So unless you are betting on another fed run like from 1992-2005, what you are facing here is not the beginning of a new 5-8 year primary bull run (still embedded within a secular bear). No, what you are facing is a bull trap that in my view will see a quick run up to trend lows (or probably just shy), and then yet another reversion back to mean secular bear trend. So this bull is more likely a calf, that will have one good year (this year) and turn back around to the primary bear which is due historically in another year and a half.

    See the 2002 recession that never happened? Yeah, now you are gonna see the inverse of that starting in the middle of 2014 and running down past these lows and MAYBE hitting the secular bear bottom some time in 2018-2020. That is pending the resolution of the debt overhang of the currency, and unfunded liabilities, + whatever crap gets added on between now and then.

    Bottom line. Housing took way to long to start a recovery, and the cycle went right through any upturn that would print a recovery. Yes, there needs to be a recovery before a bull. We haven't recovered from these lows. We haven't recovered from the lows housing cycle of the last 40 years. Yes, the arrow is signalling up, but that just probably means look out above you cause shits still falling off the ceiling.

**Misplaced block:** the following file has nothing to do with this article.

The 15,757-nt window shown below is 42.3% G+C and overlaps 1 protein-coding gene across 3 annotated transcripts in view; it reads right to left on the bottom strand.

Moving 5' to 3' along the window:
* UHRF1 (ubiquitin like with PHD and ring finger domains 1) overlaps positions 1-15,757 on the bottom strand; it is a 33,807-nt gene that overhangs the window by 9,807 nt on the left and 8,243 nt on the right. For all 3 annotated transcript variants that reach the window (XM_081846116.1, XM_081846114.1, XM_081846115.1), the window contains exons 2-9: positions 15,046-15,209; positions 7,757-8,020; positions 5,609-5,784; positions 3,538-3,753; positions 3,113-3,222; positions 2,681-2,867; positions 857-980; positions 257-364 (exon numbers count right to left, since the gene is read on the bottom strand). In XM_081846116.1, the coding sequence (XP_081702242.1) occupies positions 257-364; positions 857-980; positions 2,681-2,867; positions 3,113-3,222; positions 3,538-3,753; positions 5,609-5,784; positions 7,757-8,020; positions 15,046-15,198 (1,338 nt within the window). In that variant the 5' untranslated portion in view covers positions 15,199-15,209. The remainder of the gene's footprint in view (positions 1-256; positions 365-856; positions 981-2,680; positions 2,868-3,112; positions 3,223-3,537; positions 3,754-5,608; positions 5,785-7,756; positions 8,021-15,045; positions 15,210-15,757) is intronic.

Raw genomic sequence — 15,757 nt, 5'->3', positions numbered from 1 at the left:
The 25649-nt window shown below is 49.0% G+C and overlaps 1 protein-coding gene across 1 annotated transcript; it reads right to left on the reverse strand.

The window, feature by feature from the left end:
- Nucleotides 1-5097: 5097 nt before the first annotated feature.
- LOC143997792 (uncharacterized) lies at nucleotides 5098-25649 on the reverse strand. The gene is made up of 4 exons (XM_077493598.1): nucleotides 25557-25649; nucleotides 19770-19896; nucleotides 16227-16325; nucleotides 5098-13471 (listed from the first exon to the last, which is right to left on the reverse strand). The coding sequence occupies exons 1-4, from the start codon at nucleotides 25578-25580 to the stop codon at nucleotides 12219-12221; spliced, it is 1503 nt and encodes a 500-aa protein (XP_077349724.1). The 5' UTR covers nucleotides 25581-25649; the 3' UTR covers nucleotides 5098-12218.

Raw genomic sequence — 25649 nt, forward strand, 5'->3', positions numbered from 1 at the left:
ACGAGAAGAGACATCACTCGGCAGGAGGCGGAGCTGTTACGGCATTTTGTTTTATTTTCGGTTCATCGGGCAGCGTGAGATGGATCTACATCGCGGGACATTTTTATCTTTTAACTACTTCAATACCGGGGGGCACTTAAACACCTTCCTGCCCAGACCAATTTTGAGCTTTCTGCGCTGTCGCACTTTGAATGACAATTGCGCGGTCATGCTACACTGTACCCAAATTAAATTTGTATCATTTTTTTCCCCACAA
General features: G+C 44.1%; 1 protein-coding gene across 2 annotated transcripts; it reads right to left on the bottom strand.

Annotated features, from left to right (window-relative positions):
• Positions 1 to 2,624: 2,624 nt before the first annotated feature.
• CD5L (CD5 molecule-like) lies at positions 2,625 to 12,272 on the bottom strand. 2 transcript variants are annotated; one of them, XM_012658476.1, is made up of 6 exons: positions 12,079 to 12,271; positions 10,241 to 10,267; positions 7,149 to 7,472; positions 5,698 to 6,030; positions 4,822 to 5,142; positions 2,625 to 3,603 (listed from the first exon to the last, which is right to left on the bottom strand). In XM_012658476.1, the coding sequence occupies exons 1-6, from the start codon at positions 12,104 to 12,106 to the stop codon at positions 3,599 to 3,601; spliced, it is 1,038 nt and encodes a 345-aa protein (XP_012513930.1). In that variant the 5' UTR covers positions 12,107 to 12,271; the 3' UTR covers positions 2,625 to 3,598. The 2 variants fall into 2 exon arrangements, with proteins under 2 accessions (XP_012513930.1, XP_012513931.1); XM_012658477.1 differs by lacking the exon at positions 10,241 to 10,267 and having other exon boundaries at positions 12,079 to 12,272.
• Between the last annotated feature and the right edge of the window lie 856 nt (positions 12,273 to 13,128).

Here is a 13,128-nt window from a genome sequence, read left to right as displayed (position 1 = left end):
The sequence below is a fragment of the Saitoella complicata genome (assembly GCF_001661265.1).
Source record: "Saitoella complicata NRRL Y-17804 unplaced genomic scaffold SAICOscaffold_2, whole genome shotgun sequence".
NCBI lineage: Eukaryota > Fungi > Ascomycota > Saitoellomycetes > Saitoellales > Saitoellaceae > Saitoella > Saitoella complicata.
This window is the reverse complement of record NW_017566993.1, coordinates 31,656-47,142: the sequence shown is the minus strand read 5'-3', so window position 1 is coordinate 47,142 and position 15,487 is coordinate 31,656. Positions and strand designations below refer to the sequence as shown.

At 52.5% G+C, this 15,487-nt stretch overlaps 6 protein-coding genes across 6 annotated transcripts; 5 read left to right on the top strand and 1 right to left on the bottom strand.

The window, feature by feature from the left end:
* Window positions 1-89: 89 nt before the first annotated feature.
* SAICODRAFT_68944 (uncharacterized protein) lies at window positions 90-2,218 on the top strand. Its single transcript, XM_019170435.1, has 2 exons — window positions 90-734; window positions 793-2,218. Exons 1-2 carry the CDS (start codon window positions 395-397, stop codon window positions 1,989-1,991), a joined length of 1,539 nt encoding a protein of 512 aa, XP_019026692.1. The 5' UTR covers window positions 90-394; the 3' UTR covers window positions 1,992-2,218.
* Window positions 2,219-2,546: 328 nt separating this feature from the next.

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    also, since you mentioned actual homes sold. That line looks flat to me. One thing you will notice is the compression between the index (or starts) and homes sold. Historically that compression ratio is about 50% of starts -> sold. So in this potential recovery, we can expect to see starts run away from sales. So just on data alone, looking at starts is not the best way to gauge a recovery due to the compression factor. Each of the last 3 true recoveries saw quick correction once that compression ration began exceeding 50%. That is, when too many houses were built the market naturally corrected.

    I suspect that will happen this time as well and in a very pronounced way. That is, the exuberance in new home starts will quickly fade as the actual sales lag. This I believe has the very remarkable effect of, the more crap they build, the less likely it is to be sold.

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    Quote Originally Posted by newbitech View Post